The gruesome discovery of two headless seals on a Lower Eyre Peninsula beach last week in South Australia has prompted an investigation by authorities.
The decapitated New Zealand fur seals were found in varying stages of decomposition near Louth Bay on Thursday afternoon.
The SA Department of Environment is treating the deaths as suspicious and warns there are heavy penalties in place for killing a species protected under the National Parks and Wildlife Act.
"The penalty for killing an animal can be a fine of up to $100,000 or up to two years' imprisonment," a spokesperson said.
The animals included an adult that was badly decomposed and a lesser decomposed juvenile.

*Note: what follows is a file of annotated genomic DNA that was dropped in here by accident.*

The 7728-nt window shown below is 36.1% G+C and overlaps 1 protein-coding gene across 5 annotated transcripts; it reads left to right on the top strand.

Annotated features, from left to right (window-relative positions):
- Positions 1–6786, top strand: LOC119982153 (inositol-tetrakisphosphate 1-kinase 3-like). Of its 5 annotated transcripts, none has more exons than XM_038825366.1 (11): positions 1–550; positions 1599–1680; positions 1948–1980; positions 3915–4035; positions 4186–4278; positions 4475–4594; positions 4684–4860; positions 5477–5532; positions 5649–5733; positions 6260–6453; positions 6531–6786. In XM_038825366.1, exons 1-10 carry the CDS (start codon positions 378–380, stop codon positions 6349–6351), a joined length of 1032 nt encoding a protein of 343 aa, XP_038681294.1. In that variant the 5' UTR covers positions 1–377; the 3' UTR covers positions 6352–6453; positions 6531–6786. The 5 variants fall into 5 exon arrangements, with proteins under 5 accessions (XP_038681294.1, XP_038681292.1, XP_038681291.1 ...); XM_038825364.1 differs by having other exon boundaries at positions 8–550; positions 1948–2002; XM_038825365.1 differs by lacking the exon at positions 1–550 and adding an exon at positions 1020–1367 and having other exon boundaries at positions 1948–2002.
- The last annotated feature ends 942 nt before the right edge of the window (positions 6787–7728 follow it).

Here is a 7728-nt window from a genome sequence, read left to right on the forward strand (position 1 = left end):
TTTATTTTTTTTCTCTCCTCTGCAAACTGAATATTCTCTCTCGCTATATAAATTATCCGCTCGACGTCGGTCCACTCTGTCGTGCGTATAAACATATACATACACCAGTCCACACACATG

Both animals have now been buried.Shark attack behind dead dolphin
Meanwhile, a dolphin that washed up dead on a beach about 320 kilometres to the north-west at Eba Anchorage near Streaky Bay last week appears to have been attacked by a shark.
Streaky Bay senior ranger David Grosse said the juvenile Bottlenose dolphin had sustained injuries to its tail and had been transported to the South Australian museum for further studies.
"Dolphins and seals are on the menu for our top marine predators, sharks, so in this case the death of this dolphin is not unusual," he said.
Natural Resources Eyre Peninsula staff added that it was common to see sea lions on the beach and requested that people did not approach them as it could cause "anxiety and distress" for the animal.